This result is not ideal, but it does pave the way for a historic discussion. As the board studies divestment, I believe it will discover a powerful financial argument for selling off fossil fuel stocks. It will also highlight a question with major implications for our city: After we divest, how do we reinvest?
San Francisco would be the largest institutional investor to divest from fossil fuels, but it’s far from the first. Universities, religious organizations, insurers and other municipalities are all dumping their dirty energy stocks.
The consideration is as much financial as ethical. Recent reports from groups such as Standard & Poor’s and HSBC have warned that the fossil fuel industry faces immense systemic risks. If governments follow through on commitments to reduce carbon emissions, most of the world’s reserves of oil and coal will have to remain underground — a write-off of assets that could cost fossil fuel investors (including pensioners) trillions of dollars.
The issue is pressing enough that institutional investors representing $3 trillion in assets recently asked fossil fuel companies to conduct urgent risk assessments for their stocks’ performance in a “low-carbon scenario.”
For San Francisco, the financial risk posed by investing in fossil fuels is even starker. A recent Nature study estimated that sea-level rise alone could incur billions of dollars in annual damage to the Bay Area by 2050. In other words, even if fossil fuels produce returns for our pensioners, they’ll also cripple our future municipal budgets.
But divestment is not only about avoiding risk. It also presents a powerful opportunity to reimagine our city. One way to use divested funds would be to reinvest in local green infrastructure — to take the money we’ve been putting into globalized fossil fuel stocks and use it build a world-leading clean-energy economy at home.
California is already in trouble on infrastructure, with $750 billion in investment needs projected for the next decade — far more than the government has or can feasibly borrow. And that figure doesn’t account for climate change.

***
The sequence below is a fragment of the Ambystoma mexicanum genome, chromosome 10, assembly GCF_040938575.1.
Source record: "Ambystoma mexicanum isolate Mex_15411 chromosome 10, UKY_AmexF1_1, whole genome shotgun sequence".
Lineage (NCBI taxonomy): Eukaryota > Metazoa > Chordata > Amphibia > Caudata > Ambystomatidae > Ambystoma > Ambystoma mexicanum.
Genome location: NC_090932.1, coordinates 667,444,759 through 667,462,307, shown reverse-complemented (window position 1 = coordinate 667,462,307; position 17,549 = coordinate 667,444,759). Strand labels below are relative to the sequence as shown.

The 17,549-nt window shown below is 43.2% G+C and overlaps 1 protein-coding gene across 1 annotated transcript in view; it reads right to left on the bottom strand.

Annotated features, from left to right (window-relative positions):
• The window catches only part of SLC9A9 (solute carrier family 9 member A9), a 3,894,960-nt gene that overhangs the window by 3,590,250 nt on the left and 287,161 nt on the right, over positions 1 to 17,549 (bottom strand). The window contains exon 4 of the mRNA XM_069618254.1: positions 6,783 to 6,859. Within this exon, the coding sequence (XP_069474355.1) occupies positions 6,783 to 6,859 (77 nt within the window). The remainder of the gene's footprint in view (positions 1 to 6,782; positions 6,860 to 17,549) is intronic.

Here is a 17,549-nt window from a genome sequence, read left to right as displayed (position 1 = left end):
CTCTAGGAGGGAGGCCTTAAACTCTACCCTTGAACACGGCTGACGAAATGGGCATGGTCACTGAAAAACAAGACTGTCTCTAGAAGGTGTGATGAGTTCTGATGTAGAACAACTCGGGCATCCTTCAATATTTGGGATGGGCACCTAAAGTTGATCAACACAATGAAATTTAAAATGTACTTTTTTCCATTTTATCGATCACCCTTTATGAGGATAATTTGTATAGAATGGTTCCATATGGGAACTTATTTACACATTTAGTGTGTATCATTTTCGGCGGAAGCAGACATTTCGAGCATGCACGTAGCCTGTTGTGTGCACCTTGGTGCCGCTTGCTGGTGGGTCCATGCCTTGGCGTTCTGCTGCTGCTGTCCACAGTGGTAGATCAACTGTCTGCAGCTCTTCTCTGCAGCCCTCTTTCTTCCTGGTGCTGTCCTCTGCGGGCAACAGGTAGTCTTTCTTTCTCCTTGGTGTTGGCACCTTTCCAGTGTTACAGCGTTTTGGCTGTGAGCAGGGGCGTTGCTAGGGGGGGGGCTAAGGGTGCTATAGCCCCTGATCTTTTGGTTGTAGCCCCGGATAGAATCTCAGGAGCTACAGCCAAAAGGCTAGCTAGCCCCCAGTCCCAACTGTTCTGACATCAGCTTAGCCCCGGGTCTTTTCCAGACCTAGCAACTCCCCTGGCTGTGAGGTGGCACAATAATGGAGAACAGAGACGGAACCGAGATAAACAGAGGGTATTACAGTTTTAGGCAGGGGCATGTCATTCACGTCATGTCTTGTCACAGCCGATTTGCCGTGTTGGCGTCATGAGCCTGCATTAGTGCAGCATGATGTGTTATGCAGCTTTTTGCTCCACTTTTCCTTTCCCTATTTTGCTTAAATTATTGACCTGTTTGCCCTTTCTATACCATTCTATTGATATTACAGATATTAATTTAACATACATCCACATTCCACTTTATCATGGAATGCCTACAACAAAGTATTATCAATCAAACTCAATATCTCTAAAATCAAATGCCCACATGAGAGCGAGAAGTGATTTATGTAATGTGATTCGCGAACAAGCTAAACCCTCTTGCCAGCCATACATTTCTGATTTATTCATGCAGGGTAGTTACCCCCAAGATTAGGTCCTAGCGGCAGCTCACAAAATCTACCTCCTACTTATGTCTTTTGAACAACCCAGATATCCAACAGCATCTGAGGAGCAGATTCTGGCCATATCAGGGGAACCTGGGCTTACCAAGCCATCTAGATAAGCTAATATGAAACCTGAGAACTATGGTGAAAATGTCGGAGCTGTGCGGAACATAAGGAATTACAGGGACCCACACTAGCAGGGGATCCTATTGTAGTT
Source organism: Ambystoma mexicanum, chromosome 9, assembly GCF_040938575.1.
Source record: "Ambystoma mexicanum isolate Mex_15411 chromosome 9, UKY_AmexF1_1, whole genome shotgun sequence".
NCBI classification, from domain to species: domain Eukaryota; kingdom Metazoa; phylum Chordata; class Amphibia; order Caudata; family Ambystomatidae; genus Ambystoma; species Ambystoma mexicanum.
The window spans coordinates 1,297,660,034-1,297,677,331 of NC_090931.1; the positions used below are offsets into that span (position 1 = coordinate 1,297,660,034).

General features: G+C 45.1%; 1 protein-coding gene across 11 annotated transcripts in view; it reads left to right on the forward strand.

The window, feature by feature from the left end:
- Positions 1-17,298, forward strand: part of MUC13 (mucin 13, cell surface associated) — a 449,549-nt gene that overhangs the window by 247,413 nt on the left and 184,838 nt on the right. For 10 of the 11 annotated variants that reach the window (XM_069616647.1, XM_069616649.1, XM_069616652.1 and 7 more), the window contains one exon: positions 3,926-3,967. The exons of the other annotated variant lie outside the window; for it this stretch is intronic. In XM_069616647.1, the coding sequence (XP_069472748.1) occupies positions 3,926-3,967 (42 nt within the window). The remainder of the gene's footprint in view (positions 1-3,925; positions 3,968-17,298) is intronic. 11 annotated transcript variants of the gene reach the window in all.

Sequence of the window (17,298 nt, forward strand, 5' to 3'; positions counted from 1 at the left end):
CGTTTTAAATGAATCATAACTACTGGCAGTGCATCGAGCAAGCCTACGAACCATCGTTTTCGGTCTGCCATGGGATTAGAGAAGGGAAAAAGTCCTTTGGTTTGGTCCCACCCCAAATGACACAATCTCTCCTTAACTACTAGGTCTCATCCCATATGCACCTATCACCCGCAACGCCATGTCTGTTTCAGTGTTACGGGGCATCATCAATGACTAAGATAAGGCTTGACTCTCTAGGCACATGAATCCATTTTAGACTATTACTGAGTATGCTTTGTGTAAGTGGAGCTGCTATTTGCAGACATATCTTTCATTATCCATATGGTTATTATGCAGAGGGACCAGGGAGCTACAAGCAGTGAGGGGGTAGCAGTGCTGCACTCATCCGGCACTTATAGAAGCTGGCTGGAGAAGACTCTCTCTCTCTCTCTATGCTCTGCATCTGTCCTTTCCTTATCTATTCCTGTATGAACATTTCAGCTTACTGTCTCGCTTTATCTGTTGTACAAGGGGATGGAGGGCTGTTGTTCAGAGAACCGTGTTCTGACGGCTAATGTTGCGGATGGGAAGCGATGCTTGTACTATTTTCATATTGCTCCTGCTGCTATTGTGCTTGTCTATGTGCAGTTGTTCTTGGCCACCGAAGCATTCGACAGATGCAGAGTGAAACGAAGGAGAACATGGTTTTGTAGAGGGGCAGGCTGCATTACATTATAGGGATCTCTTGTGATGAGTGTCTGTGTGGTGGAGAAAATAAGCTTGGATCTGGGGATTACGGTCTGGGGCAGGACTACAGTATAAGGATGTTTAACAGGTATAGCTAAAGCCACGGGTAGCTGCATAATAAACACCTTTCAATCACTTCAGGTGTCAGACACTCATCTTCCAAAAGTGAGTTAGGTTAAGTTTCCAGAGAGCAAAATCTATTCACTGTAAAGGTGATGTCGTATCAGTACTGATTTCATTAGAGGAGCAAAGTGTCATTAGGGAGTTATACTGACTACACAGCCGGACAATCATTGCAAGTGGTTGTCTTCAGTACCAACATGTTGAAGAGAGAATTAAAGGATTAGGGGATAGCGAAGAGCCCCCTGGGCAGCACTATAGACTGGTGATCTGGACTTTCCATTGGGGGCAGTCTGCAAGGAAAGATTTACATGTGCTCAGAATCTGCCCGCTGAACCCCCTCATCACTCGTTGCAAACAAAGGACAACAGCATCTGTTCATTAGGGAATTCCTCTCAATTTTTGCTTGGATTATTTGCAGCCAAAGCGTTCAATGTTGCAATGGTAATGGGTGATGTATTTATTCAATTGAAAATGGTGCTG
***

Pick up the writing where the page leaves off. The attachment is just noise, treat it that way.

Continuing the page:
We need to start now to prepare our infrastructure for a world of rising sea levels, droughts and fires. We also need to dramatically accelerate the transition to clean energy and transportation systems.
Imagine the kind of jump start we could get with a half-billion dollars in investment. Imagine a city of public schools covered with solar panels financed by public pensioners. Imagine having resources equal to the vision and ambition this city already has for energy efficiency, electric vehicles and public transportation.
Most importantly, imagine doubling down on our capacity for clean-tech innovation. The world’s urban population is growing fast, as are concerns about climate change.
By investing now in climate solutions, San Francisco would position itself to spend the next several decades exporting its ideas and products.
The key word here is “invest.” Asset managers and financial researchers are learning that returns on investments in clean infrastructure can match or exceed returns on investments in the fossil fuel industry. Moreover, local infrastructure investments would provide pension fund managers with a welcome way to hedge against volatility and inflation in global markets.
San Francisco is on the verge of realizing a huge opportunity. To divest from fossil fuels seems fitting for a city that has often taken the lead on tough moral issues.
To reinvest in a new clean-energy economy would be to live up to the other, equally powerful part of our municipal reputation — the part about innovation, bold thinking and a persistent belief in our power to build a brighter future.
Billy Parish is president of Mosaic, a clean-energy investment platform, and the author of “Making Good: Finding Meaning, Money and Community in a Changing World.”